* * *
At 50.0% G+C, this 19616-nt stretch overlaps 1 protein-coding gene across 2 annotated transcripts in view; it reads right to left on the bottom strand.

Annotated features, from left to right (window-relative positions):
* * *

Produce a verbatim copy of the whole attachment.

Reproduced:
At 50.0% G+C, this 19616-nt stretch overlaps 1 protein-coding gene across 2 annotated transcripts in view; it reads right to left on the bottom strand.

Annotated features, from left to right (window-relative positions):